(4) The basic rule laid down in Rule 13-1(1) is that the substantive promotion or the confirmation in a permanent post was to be made ''by selection tempered by seniority. Efficiency and honesty shall be the main factors governing selection.' The learned trial court thought that the respondent had already been selected under this rule and, thereforee, requirements of efficiency and honesty were nto applicable to his case at all. As pointed out above, the trial court completely misunderstood the meaning of Rule 13 -1(1). This Rule fully applied to the case of the respondent inasmuch as the respondent was still to receive the substantive promotion or the confirmation as a Sub-Inspector of Police. This had to be done by selection from among the candidates placed in List 'E'. This selection had to be made on the basis of efficiency and honesty. The word 'efficiency' has a wide ambit. It is an omnibus expression covering many things, which have to be considered in judging whether a person is so good at his work as to be worthy of substantive promotion or confirmation. The assessment of the efficiency of a person can be subjective. But when there are many persons, who are to be judged and among whom the better once are to be selected, it would be undesirable to leave the assessment to mere subjective opinion of the confirming authority. For instance, persons who pass the all India competitive examination for recruitment to the Indian Administrative Service are placed on probation. During probation, their efficiency is assessed and the order of merit among them is formed on the basis of efficiency. Instead of leaving the assessment of efficiency to merely subjective judgment it was found to be just and fair to subject the candidates to various tests and examinations, so that the competitive efficiency of each of them would be more objectively determined. Such an objective standard reduces the scope of arbitrariness and nepotism. In State of Mysore v. S. R. Jayaram, (1), the Supreme Court examined the last part of Rule 9(2) of Mysore Recruitment of Gazetted Probationers' Rules, whereby the State Government reserved the right of appointing to any particular cadre any candidate whom it considered more suitable for such cadre. Apparently, the assessment of suitability by the State Government was entirely subjective under the said Rule. The Supreme Court criticised the said Rules in the following words:-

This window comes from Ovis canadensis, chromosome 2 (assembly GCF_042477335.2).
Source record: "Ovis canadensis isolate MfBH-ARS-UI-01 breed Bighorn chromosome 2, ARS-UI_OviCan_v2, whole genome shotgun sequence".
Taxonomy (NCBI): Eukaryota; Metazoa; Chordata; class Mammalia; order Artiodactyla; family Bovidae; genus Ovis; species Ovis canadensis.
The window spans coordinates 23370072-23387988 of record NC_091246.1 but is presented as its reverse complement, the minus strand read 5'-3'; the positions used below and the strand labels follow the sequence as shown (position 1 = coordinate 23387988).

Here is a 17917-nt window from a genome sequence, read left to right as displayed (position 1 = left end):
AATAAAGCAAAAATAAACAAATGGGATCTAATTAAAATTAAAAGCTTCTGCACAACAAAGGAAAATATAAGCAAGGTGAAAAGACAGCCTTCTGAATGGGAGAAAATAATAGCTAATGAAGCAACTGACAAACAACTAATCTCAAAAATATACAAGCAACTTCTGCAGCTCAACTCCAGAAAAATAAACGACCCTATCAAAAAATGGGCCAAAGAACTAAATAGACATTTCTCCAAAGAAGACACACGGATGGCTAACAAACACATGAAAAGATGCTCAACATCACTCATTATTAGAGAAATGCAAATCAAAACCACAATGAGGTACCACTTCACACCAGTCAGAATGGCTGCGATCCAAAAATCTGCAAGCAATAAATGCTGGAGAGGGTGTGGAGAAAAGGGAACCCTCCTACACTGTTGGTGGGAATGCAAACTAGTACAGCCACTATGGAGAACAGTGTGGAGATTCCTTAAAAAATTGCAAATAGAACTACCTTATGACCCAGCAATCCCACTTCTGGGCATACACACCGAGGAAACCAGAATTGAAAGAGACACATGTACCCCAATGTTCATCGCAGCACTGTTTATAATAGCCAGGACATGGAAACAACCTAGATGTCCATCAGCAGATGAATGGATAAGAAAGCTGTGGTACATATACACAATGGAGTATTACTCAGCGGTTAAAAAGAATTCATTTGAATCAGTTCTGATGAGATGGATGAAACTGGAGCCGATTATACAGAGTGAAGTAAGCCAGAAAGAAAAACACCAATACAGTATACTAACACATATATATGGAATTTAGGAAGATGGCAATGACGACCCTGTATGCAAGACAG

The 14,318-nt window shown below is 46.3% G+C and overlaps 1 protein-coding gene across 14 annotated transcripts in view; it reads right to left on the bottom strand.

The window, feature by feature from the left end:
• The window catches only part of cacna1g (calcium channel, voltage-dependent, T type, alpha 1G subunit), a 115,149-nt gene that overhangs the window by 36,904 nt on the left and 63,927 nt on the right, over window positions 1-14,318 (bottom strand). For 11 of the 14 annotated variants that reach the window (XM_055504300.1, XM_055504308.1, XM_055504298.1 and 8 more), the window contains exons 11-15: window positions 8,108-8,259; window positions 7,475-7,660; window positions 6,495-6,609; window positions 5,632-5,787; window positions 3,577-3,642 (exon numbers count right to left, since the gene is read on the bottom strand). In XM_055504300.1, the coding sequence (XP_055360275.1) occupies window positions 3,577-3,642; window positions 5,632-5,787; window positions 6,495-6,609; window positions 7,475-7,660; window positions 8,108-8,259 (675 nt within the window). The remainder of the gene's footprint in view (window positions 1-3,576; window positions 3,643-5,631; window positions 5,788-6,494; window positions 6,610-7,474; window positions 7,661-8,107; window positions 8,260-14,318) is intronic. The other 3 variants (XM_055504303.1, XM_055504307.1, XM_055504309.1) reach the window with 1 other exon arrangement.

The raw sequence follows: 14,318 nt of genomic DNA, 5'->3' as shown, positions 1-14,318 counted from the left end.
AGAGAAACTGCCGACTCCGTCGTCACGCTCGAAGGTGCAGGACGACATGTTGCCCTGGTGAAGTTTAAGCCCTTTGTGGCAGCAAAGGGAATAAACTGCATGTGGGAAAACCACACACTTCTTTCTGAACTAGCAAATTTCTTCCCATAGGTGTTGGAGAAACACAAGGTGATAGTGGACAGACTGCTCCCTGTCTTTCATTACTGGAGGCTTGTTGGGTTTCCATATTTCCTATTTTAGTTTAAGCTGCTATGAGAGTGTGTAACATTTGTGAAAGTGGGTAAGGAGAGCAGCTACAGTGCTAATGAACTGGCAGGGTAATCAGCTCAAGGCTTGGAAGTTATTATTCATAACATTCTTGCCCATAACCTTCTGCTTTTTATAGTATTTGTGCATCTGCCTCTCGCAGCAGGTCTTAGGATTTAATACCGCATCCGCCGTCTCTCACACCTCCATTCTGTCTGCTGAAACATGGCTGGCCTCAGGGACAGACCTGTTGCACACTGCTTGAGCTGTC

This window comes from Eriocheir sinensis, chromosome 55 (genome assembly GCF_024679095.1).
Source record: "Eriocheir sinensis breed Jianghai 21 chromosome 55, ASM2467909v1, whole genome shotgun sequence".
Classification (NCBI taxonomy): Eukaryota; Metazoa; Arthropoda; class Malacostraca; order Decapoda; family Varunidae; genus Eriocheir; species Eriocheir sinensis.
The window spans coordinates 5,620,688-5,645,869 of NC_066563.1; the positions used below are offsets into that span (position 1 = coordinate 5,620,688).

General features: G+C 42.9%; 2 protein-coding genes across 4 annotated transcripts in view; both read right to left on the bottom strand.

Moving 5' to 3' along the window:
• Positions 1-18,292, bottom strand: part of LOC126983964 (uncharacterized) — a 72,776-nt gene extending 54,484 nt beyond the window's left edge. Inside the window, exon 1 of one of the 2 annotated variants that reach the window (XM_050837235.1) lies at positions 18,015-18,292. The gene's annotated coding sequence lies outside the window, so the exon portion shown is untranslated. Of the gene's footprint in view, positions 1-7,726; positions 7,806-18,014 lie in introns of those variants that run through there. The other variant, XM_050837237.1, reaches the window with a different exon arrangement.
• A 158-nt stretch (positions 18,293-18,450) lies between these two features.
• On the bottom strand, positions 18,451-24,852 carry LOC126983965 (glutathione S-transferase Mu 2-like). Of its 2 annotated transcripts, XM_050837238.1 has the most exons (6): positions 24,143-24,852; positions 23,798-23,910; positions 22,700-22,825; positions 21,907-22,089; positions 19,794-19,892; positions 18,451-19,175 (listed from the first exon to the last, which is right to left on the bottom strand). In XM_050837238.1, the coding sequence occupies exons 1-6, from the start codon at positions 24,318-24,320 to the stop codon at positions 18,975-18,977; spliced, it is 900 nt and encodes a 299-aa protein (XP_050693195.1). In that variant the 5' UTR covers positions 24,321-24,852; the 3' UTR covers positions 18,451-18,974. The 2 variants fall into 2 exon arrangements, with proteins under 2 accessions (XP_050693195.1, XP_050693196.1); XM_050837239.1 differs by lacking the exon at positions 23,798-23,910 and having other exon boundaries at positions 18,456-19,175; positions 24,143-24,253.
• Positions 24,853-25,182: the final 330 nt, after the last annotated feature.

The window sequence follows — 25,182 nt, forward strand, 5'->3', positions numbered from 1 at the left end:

'THE Rules are silent on the question as to how the Government is to find out the suitability of a candidate for a particular cadre.............................. No separate examination is held to test the suitability of a candidate for any particular cadre.................... The Rules do nto give the Public Service Commission the power to test the candidate for a particular cadre or to recommend that he is more suitable for it. Nor is there any provision in the Rules under which the Government can test the suitability of a candidate for any cadre after the result of the examination is published. The result is that the recommendation of the Public Service Commission is nto a relevant material nor is there any other material on the basis of which the Government can find that a candidate is more suitable for a particular cadre. It follows that under the last part of Rule 9(2) it is open to the Government to say at its sweet will that a candidate is more suitable for a particular cadre and to deprive him of his opportunity to join the cadre for which he indicated his preference.'